Kirby's picture
Anonymous (not verified)

Hi there Carol. I especially liked your blog because it was very similar to the one that I posted. I was also encouraged by my family to do what I love, and I did just that! I love being a teacher, and especially witnessing all the "aha moments" that you mentioned. It's so rewarding to watch every student's success shine through. Keep your love for teaching alive!

Lindsey Boop's picture
Anonymous (not verified)

I teach because it's so rewarding seeing my students succeed. I enjoy finding new ways to reach all of my students. It is a constant learning process. I love to see the spark in my kids eyes when they understand the material that I'm presenting to them! Being around my students has helped me discover what my purpose in life is. I also love being a positive role model in their lives. So many kids seem to be raised from older siblings or come from rough homes. I let each of my kids know what they are capable of doing in life. Even though I work with second grade, you wouldn't believe how passionate they are about doing well academically and behaviorally. I try not to dwell on the hurdles we face on a daily basis. I see the smiles on my students faces and know that my job is to help them. They serve as such a compliment to my life!

Jinnie's picture
Anonymous (not verified)

I completely agree with you! I live for those "light bulb turning on" moments! I also think that our students really do think the world of us. We had a very tramatic event occur to a teacher at our school and the students clung to me. They needed that strong support and someone to comfort them as they cried. I was honored to be that person for them and to be able to help and comfort them.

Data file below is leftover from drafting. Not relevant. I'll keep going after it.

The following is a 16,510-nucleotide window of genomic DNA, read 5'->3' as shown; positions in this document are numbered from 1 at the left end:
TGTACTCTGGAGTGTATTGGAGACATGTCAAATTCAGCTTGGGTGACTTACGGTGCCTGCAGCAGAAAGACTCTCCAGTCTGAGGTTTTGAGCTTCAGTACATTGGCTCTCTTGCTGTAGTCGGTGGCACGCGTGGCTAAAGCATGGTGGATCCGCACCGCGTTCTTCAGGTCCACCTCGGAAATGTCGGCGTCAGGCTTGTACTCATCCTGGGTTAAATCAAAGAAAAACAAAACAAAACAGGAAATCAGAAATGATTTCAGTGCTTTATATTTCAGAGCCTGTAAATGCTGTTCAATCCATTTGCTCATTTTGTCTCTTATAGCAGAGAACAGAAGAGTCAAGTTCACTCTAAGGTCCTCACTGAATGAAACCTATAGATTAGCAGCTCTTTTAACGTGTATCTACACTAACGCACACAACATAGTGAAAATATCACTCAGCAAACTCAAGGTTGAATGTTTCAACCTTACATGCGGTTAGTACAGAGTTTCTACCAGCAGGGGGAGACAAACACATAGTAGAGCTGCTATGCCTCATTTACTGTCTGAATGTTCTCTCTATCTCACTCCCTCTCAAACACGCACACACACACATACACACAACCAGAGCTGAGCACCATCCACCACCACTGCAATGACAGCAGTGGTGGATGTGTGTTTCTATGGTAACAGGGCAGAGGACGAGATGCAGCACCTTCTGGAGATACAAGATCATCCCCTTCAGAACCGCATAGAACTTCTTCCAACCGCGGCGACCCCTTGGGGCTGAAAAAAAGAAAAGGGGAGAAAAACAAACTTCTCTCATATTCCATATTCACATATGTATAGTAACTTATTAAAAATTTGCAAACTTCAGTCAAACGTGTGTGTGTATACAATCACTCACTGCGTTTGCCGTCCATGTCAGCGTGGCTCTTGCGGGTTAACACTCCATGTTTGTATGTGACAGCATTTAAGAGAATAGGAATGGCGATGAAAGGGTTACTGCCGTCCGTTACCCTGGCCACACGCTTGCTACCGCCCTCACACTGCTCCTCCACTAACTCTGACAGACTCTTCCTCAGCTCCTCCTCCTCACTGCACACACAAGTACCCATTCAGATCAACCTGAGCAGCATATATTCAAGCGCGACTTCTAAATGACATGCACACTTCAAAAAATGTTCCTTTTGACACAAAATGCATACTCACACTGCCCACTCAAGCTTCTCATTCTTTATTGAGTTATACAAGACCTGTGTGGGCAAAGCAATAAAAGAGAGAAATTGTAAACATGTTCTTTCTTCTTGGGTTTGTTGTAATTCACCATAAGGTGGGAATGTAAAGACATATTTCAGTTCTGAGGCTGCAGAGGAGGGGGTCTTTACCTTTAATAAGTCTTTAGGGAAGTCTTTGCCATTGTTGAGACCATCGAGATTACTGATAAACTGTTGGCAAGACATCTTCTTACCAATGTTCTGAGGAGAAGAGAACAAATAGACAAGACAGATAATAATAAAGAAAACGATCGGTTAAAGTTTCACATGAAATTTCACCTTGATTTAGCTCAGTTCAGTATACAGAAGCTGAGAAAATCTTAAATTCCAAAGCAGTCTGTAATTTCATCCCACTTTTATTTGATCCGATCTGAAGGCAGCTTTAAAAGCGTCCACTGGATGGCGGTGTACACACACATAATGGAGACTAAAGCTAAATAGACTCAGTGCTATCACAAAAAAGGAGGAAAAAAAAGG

Maria Villarreal's picture
Anonymous (not verified)

I teach because I want to make a difference in the lives of children...I want to make a "positive" difference in the future generation. I want my studens to know that someone trully cares for them.
I want to inspire my students through various ways. I want them to listen to my personal stories about how I made it through college. Tell them that I'm the youngest of five, a single mother, and with hard work and determination everyone (including them) has the opportunity to reach their dreams just like I did.

Another reason I teach is because of the intrinsic rewards that come with this profession. Things like little notes that say "The Best Teacher" and a little present like a pencil, but not just any pencil...their very own special pencil, make a huge impact in my life as a teacher and as a human being.

Maria Villarreal's picture
Anonymous (not verified)

I want to make a differnce in the lifes of children. I want to make a "positive" difference in the future generation. I want to be able to inspire as many kids as possilbe. One way to do this is to let them know that they are respected as human beings and by letting them know that I'm human just like they are. I also would like to inspire them by telling them my personal stories about how as the youngest of five I was the only one to graduate from college. With hard work and determination everything is possible and everyone can do it, just like I did.
Another reason I teach is because of the intrinsic rewards that come with this profession. The little things are the ones that count the most! The little notes with "The Best Teacher" or a pencil (as a special gift to the teacher)...but not just any pencil... the student's best pencil... just to name a few of these rewards.